Is Hockey Really Making Strides?
In a recent article surrounding popular sports at the web magazine Deadspin; they uncovered a research study completed by Harris Interactive in which the results are quite favorable for NHL Hockey.
Now, we shouldn’t get too wound up about the results of this survey. It was just recently when we conducted a less-than-scientific study of how popular the NHL is with internet users.
What Does It Mean?
According to Harris Interactive, who has published scientific research regarding the popularity of professional sports since 1985, the National Hockey League is now more popular the the NBA and the PGA!
Even one of the most outspoken NBA owners, Mark Cuban, has been touting the popularity and marketing power of the National Hockey League.
“People in the States underestimate (hockey),” he said. “More people watch Hockey Night in Canada on Saturday nights than watch NBA basketball on Thursday night in the States. People in the U.S. don’t realize that. They don’t realize there are more hockey fans in a country of (32.8) million than there are NBA fans in the U.S. (population 300 million).
If John Collins and the rest of the NHL’s marketing team are listening out there, take heed of Mr. Cuban’s words. Mark Cuban made this comment over one year ago and it strikes me as brilliant.
“I’d be out there promoting the NHL’s combined TV viewer ship in the U.S. and Canada. But it doesn’t happen.”
Perception is Everything
Cuban continued on to parallel this idea to that of the release of a blockbuster Hollywood movie. The numbers portrayed by the film company for the opening weekend of a movie are not just from Canada or just from the United States, but a combined number. This combined number gives the general public the perception that it is a big deal. Stating a combined North American viewer ship for NHL hockey games could similarly give the general public the perception that the NHL too is a big deal.
Follow The Leader
If imitation is the sincerest form of flattery, then the National Hockey League’s proverbial cheeks should be blushing following the latest news that the National Basketball Association plans on holding a pre-season game outdoors on October 11, 2008 in Phoenix, AZ.
According to ESPN, the NBA is planning on holding the game between the Denver Nuggets and Phoenix Suns at the Indian Wells Tennis Garden. The venue is expected to seat 16,000 fans and is scheduled to be televised on
This is what the top brass from the Phoenix Suns had to say about the event (following a few sips of NBA Kool-Aid):
“What will happen here will be historic,” Rick Welts, the Suns’ president and chief operating officer, said Tuesday. “More importantly, I think this will be a lot of fun. Most of us learned how to play basketball outdoors. This had the perfect circumstances to do it in the NBA.”
As the NHL discovered, doing something out of the ordinary is favored by fans – especially when the game’s superstars are involved. The NBA also followed suit by involving the game’s biggest stars in the event. The Suns feature mega stars Steve Nash, Amare Stoudemire and Shaquille O’Neal; while the Denver Nuggets boast marquee players, Allen Iverson and Carmelo Anthony. This certainly was not an accident.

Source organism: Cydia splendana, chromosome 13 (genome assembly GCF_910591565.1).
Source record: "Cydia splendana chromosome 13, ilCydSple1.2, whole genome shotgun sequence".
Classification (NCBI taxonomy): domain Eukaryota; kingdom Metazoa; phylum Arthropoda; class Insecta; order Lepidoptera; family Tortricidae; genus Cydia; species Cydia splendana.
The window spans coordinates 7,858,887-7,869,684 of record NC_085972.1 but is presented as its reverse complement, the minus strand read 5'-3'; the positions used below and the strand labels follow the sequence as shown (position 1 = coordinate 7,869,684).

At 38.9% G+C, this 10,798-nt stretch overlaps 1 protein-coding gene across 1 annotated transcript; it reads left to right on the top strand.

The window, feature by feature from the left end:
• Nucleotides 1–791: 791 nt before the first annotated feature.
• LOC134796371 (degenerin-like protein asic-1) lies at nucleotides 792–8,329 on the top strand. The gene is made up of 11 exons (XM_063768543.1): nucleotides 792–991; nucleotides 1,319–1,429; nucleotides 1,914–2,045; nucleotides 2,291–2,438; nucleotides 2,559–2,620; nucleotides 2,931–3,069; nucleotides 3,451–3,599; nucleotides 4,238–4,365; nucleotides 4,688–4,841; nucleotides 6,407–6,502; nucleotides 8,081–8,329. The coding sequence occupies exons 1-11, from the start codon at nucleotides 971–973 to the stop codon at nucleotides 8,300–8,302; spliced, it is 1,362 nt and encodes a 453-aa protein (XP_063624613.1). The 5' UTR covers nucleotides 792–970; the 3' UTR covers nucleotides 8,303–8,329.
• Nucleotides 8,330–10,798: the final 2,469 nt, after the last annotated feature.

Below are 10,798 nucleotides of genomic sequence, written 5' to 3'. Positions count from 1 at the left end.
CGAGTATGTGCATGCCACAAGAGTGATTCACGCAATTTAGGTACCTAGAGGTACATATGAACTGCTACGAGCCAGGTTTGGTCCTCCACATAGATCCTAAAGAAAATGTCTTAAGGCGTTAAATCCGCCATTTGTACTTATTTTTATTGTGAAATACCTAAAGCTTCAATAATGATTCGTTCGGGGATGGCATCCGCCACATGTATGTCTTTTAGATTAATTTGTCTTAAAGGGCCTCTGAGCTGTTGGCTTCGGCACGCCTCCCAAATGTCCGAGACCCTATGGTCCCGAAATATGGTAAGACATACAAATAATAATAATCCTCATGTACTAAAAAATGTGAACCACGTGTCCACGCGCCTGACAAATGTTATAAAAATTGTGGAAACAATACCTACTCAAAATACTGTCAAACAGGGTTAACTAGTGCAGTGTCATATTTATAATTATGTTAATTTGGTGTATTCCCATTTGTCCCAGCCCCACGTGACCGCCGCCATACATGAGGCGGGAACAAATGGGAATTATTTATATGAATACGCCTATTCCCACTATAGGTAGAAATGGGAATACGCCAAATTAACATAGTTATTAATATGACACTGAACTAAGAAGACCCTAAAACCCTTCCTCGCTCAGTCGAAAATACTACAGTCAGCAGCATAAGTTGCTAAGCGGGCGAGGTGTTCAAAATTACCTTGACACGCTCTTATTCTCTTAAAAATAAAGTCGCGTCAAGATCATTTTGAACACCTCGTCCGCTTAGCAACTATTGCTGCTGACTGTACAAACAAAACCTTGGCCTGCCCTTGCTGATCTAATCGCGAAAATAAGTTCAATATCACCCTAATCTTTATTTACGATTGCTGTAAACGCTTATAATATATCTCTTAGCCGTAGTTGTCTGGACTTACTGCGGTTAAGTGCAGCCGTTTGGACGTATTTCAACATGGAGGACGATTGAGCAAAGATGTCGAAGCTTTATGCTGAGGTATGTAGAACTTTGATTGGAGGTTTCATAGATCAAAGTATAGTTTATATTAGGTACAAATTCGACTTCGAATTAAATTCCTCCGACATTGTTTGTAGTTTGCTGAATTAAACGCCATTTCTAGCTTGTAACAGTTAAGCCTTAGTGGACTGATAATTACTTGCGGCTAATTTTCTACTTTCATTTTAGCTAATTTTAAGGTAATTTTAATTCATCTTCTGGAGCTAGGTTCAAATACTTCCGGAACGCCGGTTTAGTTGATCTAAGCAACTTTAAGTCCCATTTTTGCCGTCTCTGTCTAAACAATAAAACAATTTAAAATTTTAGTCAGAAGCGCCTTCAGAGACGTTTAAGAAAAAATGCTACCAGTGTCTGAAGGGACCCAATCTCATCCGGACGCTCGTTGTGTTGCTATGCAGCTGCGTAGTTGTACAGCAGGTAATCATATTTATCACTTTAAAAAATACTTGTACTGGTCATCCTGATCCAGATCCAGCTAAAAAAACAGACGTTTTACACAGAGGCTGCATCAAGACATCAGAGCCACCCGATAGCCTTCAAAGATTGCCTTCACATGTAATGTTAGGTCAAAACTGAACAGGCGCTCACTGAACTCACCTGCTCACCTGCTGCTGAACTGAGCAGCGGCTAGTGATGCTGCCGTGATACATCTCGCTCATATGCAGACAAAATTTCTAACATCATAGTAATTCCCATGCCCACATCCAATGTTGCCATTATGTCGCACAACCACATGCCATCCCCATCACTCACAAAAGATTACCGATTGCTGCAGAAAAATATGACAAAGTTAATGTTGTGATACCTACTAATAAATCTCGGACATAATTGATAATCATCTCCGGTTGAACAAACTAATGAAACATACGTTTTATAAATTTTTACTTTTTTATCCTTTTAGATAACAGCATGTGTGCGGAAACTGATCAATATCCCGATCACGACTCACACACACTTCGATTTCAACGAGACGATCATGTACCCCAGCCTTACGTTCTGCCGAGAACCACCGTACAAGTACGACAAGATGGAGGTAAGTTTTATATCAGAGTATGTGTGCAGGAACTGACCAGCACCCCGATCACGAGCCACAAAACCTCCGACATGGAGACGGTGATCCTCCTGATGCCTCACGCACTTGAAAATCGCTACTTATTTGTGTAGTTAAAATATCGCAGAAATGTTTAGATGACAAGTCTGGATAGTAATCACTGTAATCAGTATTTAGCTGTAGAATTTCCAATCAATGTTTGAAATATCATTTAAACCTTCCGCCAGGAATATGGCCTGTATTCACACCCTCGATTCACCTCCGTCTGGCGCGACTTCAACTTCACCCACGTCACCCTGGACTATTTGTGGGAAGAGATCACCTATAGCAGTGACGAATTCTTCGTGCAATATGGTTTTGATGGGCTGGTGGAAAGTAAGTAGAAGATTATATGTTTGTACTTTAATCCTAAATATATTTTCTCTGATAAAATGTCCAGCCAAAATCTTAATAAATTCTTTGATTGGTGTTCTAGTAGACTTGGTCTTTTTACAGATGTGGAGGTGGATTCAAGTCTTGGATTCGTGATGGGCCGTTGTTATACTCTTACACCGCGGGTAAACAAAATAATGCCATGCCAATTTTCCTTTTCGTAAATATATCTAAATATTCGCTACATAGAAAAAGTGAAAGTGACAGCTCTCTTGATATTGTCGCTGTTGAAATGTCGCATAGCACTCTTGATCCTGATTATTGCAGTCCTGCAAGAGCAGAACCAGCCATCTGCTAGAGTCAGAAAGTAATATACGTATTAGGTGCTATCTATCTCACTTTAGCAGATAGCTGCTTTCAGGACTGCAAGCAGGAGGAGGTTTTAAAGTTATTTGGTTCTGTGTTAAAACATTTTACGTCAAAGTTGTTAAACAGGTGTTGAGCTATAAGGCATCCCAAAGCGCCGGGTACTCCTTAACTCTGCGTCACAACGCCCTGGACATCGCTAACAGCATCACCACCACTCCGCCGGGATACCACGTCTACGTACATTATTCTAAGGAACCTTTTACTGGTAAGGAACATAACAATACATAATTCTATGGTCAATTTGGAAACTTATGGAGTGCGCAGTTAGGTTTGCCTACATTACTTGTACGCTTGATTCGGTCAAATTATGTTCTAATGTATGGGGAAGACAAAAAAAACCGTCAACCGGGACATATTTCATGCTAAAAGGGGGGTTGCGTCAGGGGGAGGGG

For the sake of the fans of the NBA, let’s hope that the league continues to value the average fan of the game.
Who Buys The Tickets?
I have stood up to be counted as the first one to applaud the NHL’s Marketing efforts and I still believe that the league, for the most part, is heading in the right direction. It is true that the NHL is bringing the entertainment of hockey to more people through more media outlets. However, I can’t help but feel sorry for the average hockey fan who longs to watch his favorite team take the ice at the arena on Saturday night – but can afford to do so maybe once per season.
I strongly echo the sentiments of Jamie Fitzpatrick and wonder who the real winners are in this
game business of hockey? When the latest buzzwords uttered during our favorite sports newscasts are marketing, growth, franchise equity, TV rights fees, branding, celebrity athletes, merchandising and licensing – it definitely doesn’t bode well for the fans of the sport.
Remember the fans?
What happened to the huge blue letters that adorned each end of every NHL arena following the lockout? Just to refresh your memory- it read “Thank You Fans”. What happened to that fan appreciation?
What added value have teams provided the Blue-Collar Dad who buys the tickets and pays inflated prices for hats and jerseys for his kids, just to see the glowing smiles on their faces as they see their favorite player in person for the first time.
What value has this father of two received for shelling out 25% of his monthly salary to take his family of four to a professional hockey game?
I propose that when the Oilers and Mr. Katz build the new arena in Edmonton, that they forgo installing individual seats and simply fill the arena with corporate luxury boxes. After all, the NHL is a business and corporate sponsors will soon be footing the bill as the dream of attending an NHL game drifts further from reality for the average hockey fan.
Here’s to the hockey fan – Cheers!